DIKSIA.COM - Student loan debt is a major issue for many Americans, especially in the wake of the Covid-19 pandemic that has disrupted the economy and the education system. According to the latest data from the Department of Education, there are more than 45 million federal student loan borrowers who collectively owe $1.6 trillion. Many of these borrowers struggle to make their monthly payments, face high interest rates, and have limited options for forgiveness or cancellation.
President Joe Biden has made student loan relief one of his priorities since he took office in January 2021. He has extended the payment pause and interest waiver on federal student loans until June 2023, launched a new income-driven repayment plan called SAVE, and approved nearly $132 billion in debt cancellation for more than 3.6 million borrowers who qualify for various programs.
In this article, we will explain the main features of Biden's student loan plan, who can benefit from it, and how to apply for it. We will also discuss some of the challenges and criticisms that the plan faces, and what the future may hold for student loan borrowers under the Biden administration.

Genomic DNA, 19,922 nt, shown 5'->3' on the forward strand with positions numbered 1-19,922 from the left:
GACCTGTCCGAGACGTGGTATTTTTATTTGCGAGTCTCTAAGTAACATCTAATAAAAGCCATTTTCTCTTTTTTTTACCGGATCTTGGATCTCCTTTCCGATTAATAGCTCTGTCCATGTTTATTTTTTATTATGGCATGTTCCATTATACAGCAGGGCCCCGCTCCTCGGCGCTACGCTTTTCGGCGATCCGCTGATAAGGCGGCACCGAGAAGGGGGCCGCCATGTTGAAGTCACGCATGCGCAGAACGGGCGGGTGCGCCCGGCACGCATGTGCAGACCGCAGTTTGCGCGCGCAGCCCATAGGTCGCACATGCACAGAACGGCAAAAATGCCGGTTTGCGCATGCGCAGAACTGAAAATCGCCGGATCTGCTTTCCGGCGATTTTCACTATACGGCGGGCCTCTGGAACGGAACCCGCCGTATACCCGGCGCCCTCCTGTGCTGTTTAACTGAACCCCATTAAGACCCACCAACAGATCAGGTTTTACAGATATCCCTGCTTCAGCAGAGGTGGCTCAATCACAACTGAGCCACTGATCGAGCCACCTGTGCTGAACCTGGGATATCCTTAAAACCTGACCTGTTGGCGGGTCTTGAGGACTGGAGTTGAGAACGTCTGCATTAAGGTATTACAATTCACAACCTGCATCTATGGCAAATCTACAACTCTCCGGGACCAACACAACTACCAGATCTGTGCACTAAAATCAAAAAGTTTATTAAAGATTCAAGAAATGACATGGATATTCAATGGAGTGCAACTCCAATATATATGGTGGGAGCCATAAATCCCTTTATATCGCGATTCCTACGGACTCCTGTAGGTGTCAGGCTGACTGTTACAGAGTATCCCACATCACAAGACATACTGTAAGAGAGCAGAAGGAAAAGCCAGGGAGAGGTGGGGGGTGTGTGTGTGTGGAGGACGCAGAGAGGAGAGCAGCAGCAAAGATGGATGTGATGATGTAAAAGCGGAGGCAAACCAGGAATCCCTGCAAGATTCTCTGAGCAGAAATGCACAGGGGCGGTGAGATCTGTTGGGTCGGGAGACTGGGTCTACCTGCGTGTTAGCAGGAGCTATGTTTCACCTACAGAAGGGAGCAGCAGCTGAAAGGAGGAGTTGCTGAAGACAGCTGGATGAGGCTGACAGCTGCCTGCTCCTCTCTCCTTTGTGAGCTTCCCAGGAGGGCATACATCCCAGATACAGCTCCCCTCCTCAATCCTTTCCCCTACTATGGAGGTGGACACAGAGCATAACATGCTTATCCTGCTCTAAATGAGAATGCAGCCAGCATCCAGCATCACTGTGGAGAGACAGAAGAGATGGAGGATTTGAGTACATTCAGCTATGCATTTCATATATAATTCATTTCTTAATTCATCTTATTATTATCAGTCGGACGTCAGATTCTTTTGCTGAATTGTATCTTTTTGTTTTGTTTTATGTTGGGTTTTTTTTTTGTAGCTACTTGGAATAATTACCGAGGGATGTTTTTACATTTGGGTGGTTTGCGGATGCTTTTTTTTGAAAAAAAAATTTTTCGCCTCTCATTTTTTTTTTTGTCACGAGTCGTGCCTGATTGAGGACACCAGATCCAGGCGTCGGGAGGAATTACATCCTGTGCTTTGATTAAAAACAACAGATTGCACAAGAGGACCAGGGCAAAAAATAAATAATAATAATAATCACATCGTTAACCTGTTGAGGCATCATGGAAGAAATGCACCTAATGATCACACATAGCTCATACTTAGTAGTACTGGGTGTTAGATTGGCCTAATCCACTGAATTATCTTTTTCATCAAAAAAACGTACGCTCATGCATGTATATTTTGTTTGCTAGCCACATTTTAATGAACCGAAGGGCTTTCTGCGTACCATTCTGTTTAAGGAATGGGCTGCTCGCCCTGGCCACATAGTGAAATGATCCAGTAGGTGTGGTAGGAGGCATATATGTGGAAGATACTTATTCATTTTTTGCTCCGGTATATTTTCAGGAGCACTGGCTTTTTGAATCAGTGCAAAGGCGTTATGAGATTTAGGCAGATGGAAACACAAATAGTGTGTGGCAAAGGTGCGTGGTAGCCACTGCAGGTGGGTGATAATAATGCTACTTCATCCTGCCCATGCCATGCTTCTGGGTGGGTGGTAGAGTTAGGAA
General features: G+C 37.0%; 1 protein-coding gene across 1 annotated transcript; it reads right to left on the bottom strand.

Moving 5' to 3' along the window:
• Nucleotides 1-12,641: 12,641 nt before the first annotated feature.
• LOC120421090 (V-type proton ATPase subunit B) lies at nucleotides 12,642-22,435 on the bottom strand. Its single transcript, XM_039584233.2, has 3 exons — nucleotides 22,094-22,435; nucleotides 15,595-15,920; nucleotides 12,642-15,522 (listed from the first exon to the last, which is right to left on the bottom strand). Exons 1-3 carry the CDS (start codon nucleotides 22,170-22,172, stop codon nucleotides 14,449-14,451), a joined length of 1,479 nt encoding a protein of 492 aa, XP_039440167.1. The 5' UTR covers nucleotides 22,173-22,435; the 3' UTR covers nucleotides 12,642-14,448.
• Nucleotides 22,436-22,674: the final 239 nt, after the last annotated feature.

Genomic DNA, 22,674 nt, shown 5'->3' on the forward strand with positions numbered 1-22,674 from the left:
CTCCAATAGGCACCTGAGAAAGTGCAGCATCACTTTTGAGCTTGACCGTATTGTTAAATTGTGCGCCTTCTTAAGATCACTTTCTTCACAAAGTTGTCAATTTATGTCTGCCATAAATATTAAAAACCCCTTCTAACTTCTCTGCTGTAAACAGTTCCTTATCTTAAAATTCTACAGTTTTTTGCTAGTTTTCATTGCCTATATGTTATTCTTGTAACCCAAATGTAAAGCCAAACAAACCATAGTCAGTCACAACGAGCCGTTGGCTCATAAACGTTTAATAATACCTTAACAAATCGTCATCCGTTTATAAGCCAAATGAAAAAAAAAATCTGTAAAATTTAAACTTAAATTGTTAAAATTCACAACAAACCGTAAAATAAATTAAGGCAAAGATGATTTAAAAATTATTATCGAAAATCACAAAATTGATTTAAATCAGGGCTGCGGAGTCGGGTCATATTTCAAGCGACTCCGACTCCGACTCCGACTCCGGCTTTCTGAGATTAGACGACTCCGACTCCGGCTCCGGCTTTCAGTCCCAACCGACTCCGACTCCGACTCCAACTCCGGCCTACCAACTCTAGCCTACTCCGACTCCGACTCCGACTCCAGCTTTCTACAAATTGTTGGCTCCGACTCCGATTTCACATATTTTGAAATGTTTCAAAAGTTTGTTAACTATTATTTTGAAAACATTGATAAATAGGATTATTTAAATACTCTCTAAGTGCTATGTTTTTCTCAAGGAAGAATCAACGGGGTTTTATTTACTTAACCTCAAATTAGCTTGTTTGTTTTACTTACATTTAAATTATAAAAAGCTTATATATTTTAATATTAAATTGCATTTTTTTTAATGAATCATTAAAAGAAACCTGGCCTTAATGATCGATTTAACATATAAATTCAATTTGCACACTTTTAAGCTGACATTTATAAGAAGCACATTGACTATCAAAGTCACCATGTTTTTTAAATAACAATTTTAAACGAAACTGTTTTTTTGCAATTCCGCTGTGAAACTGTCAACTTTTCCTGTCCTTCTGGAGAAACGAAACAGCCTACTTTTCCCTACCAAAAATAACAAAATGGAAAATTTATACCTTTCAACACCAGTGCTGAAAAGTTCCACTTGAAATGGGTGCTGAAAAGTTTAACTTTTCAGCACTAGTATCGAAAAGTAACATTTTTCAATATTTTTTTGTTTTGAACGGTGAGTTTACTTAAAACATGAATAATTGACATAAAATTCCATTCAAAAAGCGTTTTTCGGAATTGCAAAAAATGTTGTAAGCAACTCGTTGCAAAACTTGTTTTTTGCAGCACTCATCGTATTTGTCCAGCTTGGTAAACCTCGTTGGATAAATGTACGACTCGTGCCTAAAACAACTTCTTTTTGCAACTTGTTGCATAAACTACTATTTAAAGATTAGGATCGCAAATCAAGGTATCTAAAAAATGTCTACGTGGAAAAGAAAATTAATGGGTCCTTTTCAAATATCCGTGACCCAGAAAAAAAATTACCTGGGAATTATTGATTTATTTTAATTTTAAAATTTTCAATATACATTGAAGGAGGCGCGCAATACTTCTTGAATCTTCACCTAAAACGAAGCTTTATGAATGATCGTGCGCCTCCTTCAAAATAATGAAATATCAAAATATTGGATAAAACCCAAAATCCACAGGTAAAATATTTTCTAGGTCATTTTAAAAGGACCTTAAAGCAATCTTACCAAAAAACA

Payment Pause and Interest Waiver
One of the first actions that Biden took as president was to extend the payment pause and interest waiver on federal student loans that was initiated by former President Donald Trump in March 2020 due to the Covid-19 crisis. This means that most federal student loan borrowers do not have to make any payments or accrue any interest on their loans until June 30, 2023. This relief applies to Direct Loans, FFEL Program loans owned by the Department of Education, and Perkins Loans owned by the Department of Education. It does not apply to private student loans or FFEL Program loans or Perkins Loans owned by other entities.
The payment pause and interest waiver is intended to provide financial relief and flexibility to borrowers who may have lost their income, faced increased expenses, or experienced other hardships due to the pandemic. It also allows borrowers to save money on interest and use their funds for other purposes, such as paying off other debts, building an emergency fund, or investing for the future. Additionally, the payment pause and interest waiver counts toward the required number of payments for forgiveness programs, such as Public Service Loan Forgiveness (PSLF) and income-driven repayment (IDR) forgiveness.